A little later I saw two men smoking on the deck off the back of the bar. It was the gas men. They flicked their cigarettes off the deck and started walking down to the docks. They nodded hello when they saw us and Mac invited them onto the boat, offered them beer from the cooler, and they boarded, sat, opened beers, tapped their feet. If they were any older than us at all it was only by a few years. They had skin like babies—it looked like it could be easily injured—but every move they made, from the way they popped off bottle caps with their thumbs to how they hung those thumbs in their belt loops was designed to say: Hey, we’ve seen some shit.

“Nice boat,” they said.

“Just got it,” said Petey from the captain’s chair.

“Graduation present,” said Mac.

“We’re full of shit,” said I.


Mac and Petey’s dad did eventually show up with a guy who owned a boat, except the boat he owned was not the one we were on. His was an older model with cracked blue vinyl seats docked a few spaces down from us. “I see where I went wrong now,” Mac said. We all got up to board the shitty boat.

We didn’t go out on the water, just sat there at the dock and drank. Soon I was sitting on the floor, in the corner of the pontoon, not feeling great. The gas men wouldn’t stop going on about being gas men, about the money they were making, the pipelines of cash flowing out from beneath the county.

“I have a college degree!” I said. “I’ll never make any money.” I wanted to dunk my head in the river and never come up. I tried tuning the gas men out. I stared over the edge of the boat into the hazy blue night. All of a sudden I realized that a guy standing on the dock was pissing into the river, and for some reason this made me mad as hell—I mean, I’d been tossing cans into it all night, but I got so mad I was shaking down in the corner of the boat. “Hey,” I called to the guy, “I drink from this river, asshole.”

“River’s full a shit,” he said.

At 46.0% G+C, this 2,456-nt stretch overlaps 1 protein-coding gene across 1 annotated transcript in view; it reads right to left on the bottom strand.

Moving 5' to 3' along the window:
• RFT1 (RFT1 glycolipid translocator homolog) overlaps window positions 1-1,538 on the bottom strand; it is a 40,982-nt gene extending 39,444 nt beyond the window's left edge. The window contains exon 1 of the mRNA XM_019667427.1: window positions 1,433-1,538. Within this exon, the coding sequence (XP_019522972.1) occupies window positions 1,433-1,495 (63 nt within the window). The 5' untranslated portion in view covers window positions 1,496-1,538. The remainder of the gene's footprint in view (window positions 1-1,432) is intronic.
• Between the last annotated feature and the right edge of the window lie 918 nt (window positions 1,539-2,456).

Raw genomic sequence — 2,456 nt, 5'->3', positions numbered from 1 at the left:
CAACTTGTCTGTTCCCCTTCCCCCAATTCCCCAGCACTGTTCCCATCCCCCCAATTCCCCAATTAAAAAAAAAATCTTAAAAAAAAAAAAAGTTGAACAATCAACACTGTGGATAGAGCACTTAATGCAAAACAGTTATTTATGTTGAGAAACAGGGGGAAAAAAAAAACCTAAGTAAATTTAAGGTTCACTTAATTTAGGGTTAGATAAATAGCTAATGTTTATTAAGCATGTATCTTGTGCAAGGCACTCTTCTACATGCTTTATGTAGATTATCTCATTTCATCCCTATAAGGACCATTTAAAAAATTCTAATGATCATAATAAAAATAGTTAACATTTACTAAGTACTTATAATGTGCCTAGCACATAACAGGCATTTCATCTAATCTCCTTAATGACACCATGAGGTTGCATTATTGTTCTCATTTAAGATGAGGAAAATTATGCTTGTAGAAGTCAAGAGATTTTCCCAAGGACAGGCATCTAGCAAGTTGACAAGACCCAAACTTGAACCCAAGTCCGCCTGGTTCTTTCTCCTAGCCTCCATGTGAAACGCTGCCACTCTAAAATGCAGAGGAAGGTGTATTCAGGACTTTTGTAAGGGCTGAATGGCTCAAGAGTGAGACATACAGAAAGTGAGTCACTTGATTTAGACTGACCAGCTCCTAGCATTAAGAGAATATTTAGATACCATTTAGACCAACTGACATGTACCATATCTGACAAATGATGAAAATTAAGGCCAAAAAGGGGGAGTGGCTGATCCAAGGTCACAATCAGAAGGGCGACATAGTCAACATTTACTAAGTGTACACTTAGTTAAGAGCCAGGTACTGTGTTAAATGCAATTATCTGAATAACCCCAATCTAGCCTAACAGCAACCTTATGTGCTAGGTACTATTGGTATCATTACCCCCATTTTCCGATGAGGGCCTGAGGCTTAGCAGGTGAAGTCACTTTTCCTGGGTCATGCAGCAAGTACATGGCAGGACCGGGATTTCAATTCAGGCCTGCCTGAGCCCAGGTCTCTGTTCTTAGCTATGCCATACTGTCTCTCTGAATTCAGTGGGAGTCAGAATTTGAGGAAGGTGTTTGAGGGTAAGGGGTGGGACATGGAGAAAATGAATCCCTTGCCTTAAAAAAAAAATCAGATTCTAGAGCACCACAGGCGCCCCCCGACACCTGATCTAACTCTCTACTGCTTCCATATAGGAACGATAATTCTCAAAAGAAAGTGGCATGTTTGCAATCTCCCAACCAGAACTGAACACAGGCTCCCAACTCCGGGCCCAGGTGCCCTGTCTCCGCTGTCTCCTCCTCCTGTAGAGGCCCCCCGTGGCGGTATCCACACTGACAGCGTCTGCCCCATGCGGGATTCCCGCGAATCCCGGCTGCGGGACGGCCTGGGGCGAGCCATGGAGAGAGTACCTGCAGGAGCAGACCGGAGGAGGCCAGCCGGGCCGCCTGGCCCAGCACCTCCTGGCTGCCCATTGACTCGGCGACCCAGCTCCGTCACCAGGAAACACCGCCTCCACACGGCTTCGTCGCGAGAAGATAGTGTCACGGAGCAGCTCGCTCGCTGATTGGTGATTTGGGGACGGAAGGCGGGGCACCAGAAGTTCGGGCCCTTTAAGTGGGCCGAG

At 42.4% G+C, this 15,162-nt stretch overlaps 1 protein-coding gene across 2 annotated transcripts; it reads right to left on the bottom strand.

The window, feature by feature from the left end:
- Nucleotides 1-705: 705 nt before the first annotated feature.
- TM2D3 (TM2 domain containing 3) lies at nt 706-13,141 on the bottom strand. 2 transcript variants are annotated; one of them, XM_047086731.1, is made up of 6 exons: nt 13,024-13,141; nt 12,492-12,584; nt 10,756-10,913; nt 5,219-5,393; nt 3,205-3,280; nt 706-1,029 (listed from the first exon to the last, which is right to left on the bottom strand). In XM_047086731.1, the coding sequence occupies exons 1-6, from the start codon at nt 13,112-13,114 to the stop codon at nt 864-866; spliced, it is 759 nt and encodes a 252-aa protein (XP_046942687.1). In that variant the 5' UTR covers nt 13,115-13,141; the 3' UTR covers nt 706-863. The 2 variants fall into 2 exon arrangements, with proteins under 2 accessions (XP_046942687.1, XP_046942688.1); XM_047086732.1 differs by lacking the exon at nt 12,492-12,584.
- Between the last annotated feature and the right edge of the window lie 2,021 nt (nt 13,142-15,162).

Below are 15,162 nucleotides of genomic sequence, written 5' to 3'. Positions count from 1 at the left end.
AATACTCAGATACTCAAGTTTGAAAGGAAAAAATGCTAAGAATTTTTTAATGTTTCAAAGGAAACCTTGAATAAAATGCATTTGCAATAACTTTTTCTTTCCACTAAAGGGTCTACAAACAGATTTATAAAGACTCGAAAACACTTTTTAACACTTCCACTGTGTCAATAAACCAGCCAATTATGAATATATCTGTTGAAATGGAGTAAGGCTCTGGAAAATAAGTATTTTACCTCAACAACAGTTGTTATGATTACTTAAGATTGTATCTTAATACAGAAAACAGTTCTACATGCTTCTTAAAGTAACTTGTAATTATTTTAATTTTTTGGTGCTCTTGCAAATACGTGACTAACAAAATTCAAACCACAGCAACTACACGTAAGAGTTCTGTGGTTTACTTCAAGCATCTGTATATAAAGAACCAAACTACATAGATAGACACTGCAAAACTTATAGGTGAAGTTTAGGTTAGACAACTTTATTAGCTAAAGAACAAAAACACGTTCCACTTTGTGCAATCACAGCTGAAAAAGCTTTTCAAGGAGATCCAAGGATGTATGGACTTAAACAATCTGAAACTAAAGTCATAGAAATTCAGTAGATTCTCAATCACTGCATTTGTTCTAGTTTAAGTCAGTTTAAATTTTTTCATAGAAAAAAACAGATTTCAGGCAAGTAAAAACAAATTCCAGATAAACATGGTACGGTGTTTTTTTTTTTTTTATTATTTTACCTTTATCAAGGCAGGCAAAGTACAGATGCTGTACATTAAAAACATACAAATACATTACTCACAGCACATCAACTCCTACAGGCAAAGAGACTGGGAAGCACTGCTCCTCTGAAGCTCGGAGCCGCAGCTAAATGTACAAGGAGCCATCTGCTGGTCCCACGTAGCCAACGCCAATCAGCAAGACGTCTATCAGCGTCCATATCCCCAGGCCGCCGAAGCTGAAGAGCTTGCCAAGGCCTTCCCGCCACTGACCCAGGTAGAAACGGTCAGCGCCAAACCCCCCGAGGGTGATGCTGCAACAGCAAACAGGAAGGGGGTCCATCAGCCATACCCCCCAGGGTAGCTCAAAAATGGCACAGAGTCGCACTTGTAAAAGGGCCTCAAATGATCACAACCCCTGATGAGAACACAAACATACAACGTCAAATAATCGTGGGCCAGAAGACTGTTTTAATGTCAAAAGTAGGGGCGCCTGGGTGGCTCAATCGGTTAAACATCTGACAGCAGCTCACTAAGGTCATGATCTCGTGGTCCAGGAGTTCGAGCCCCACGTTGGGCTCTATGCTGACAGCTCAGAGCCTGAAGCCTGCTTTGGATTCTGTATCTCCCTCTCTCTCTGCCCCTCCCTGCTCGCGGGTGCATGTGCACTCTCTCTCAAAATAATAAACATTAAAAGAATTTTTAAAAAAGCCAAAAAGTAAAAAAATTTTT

I said, “Thomas Jefferson called this the most beautiful river in the world. According to Thomas Jefferson, this river has a smooth bosom.”

The guy laughed, and why shouldn’t he have.

I said, “Civilizations were built and destroyed on this river and you’re pissing in it.”

He shook himself off.

“Ever heard of the Adena people?” I said. “The ancient fucking mound builders?”

The guy zipped up and walked back to the bar like I hadn’t said anything, and in a way he was right. None of what I said mattered. Thomas Jefferson? Ancient fucking mound builders? Why should any of that have mattered to a guy pissing in the river? It seemed to me at the time that it should have.

My uncle asked the owner of the boat how someone named Bobby was doing.

“You know anyone in computers?” the guy said.

“Everyone is in computers!” I explained from the corner. I don’t know if anyone was listening to me. “I have a degree,” I said again. “I don’t know how to hack computers. I’ll never make any money.” I went on like that until I got tired of listening to myself. The conversation moved on without me, and for a while I just watched the torch’s reflection weave through the dark water. Some days the flame was tiny, like a dying match, but that evening it burned tall and bright. I started imagining its heat on my face, my skin bubbling up and falling away.

And then the gas men said they knew how I could make some money, just a few hours away, across the river in Ohio.


So now we were on this one-lane road I’d never seen before. I’d just woken up in the backseat. There were wheat fields on each side of the road and on the left, up on a hill, a big white house, and the fields surrounding it, on fire. We drove right past the flames. I leaned forward to ask the gas men if they’d seen all that.